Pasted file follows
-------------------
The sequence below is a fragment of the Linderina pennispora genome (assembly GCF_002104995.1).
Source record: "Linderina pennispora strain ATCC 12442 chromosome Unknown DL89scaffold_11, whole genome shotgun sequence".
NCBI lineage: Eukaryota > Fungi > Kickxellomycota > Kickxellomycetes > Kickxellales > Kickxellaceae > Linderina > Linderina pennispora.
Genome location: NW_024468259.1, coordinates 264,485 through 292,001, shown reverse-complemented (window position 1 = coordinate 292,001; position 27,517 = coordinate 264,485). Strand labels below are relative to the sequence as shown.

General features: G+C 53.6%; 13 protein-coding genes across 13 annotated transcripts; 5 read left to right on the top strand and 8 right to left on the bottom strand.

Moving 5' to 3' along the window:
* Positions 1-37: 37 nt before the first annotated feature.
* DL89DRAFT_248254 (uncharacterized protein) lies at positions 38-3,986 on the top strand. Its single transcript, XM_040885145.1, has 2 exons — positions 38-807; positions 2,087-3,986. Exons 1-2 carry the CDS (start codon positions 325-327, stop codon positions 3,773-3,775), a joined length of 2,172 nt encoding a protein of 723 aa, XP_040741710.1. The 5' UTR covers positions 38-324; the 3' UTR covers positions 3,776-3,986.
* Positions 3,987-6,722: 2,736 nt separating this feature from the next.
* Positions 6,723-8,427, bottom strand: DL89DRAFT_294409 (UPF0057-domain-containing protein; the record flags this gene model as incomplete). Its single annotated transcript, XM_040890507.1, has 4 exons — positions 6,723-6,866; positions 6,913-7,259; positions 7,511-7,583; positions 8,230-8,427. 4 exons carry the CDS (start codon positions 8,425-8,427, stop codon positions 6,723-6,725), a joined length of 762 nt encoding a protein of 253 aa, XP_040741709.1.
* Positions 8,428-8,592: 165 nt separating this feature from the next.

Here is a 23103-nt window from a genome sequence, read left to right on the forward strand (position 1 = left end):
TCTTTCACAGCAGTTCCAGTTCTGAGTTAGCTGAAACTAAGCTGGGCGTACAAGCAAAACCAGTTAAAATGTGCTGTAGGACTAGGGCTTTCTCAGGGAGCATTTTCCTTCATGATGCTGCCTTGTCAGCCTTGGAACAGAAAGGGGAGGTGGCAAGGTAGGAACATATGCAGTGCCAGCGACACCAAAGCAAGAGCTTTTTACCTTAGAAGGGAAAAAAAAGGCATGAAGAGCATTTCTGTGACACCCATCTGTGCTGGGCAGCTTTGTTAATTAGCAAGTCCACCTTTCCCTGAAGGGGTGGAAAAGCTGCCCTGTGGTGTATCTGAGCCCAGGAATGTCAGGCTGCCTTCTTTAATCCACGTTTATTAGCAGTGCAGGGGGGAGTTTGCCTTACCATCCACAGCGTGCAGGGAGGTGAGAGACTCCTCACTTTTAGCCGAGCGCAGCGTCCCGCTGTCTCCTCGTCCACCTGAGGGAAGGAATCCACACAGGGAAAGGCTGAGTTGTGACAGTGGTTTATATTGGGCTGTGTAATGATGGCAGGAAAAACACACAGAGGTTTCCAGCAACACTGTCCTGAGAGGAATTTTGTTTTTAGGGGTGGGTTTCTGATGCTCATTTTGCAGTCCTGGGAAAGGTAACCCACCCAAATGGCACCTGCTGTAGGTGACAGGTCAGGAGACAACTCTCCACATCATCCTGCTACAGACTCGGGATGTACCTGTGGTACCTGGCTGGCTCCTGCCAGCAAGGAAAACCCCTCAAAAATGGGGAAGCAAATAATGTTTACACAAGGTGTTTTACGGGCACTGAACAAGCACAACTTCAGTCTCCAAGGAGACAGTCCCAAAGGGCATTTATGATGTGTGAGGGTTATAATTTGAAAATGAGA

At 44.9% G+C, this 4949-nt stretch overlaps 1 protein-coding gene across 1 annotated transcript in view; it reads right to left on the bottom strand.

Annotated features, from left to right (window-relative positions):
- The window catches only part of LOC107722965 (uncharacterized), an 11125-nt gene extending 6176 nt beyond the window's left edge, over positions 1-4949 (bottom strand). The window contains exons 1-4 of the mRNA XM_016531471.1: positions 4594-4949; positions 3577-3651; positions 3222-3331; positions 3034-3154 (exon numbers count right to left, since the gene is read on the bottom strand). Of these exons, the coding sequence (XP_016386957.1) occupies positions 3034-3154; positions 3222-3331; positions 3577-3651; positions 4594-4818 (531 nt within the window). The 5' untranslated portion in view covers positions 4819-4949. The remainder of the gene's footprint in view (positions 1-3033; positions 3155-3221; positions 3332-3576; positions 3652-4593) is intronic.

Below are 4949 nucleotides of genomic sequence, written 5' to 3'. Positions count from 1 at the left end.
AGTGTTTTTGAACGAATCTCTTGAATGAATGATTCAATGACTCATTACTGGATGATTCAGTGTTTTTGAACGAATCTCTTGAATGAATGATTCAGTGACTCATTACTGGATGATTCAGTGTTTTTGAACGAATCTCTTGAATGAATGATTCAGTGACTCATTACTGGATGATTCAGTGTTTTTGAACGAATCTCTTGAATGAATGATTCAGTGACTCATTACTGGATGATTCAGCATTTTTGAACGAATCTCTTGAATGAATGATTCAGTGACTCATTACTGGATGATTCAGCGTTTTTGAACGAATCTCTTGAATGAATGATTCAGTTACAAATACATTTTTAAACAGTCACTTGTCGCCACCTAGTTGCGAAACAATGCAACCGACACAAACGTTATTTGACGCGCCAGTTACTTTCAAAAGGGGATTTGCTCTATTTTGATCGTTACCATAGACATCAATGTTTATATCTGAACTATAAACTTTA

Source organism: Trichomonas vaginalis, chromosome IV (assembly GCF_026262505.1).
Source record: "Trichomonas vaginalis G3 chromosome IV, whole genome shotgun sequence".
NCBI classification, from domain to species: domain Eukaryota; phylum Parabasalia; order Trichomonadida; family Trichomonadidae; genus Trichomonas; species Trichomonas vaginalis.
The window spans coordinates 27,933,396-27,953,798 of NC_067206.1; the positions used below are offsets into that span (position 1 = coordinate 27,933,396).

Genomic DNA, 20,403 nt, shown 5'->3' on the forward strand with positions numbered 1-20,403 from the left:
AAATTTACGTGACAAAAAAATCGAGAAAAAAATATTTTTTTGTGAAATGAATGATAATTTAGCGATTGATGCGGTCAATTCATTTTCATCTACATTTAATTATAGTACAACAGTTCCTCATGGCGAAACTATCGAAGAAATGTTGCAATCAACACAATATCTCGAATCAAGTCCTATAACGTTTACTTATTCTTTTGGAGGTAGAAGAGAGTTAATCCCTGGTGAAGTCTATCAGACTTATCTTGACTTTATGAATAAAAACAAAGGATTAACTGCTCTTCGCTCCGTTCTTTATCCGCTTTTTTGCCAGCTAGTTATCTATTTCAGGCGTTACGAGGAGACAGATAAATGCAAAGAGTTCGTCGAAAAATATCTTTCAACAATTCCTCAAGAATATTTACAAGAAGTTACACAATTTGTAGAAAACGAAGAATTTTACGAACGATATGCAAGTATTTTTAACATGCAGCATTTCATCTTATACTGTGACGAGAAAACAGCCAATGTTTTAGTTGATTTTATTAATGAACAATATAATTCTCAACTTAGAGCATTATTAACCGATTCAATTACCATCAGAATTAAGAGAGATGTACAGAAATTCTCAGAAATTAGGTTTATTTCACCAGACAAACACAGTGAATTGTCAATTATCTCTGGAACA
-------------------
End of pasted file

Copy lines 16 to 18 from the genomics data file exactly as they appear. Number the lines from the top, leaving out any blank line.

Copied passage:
- The window catches only part of LOC107722965 (uncharacterized), an 11125-nt gene extending 6176 nt beyond the window's left edge, over positions 1-4949 (bottom strand). The window contains exons 1-4 of the mRNA XM_016531471.1: positions 4594-4949; positions 3577-3651; positions 3222-3331; positions 3034-3154 (exon numbers count right to left, since the gene is read on the bottom strand). Of these exons, the coding sequence (XP_016386957.1) occupies positions 3034-3154; positions 3222-3331; positions 3577-3651; positions 4594-4818 (531 nt within the window). The 5' untranslated portion in view covers positions 4819-4949. The remainder of the gene's footprint in view (positions 1-3033; positions 3155-3221; positions 3332-3576; positions 3652-4593) is intronic.

Below are 4949 nucleotides of genomic sequence, written 5' to 3'. Positions count from 1 at the left end.
AGTGTTTTTGAACGAATCTCTTGAATGAATGATTCAATGACTCATTACTGGATGATTCAGTGTTTTTGAACGAATCTCTTGAATGAATGATTCAGTGACTCATTACTGGATGATTCAGTGTTTTTGAACGAATCTCTTGAATGAATGATTCAGTGACTCATTACTGGATGATTCAGTGTTTTTGAACGAATCTCTTGAATGAATGATTCAGTGACTCATTACTGGATGATTCAGCATTTTTGAACGAATCTCTTGAATGAATGATTCAGTGACTCATTACTGGATGATTCAGCGTTTTTGAACGAATCTCTTGAATGAATGATTCAGTTACAAATACATTTTTAAACAGTCACTTGTCGCCACCTAGTTGCGAAACAATGCAACCGACACAAACGTTATTTGACGCGCCAGTTACTTTCAAAAGGGGATTTGCTCTATTTTGATCGTTACCATAGACATCAATGTTTATATCTGAACTATAAACTTTA